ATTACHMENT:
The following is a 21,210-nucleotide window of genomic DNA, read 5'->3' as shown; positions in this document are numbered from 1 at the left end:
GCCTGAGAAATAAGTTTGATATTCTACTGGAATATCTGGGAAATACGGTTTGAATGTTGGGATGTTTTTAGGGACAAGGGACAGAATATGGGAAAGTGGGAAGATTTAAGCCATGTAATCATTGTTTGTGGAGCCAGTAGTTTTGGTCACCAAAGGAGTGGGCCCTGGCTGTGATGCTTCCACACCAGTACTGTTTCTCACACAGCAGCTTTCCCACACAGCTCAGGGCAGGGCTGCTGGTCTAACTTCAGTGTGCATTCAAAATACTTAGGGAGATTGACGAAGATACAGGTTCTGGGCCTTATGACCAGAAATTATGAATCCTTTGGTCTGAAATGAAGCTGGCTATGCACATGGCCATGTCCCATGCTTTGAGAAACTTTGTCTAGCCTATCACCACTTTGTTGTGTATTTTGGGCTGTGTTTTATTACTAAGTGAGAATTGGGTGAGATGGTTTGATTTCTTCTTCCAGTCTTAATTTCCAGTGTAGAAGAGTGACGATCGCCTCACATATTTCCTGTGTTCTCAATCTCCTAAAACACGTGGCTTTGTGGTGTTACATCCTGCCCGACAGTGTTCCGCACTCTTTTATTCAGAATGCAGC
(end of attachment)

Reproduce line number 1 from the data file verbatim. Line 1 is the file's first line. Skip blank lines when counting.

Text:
The following is a 21,210-nucleotide window of genomic DNA, read 5'->3' as shown; positions in this document are numbered from 1 at the left end: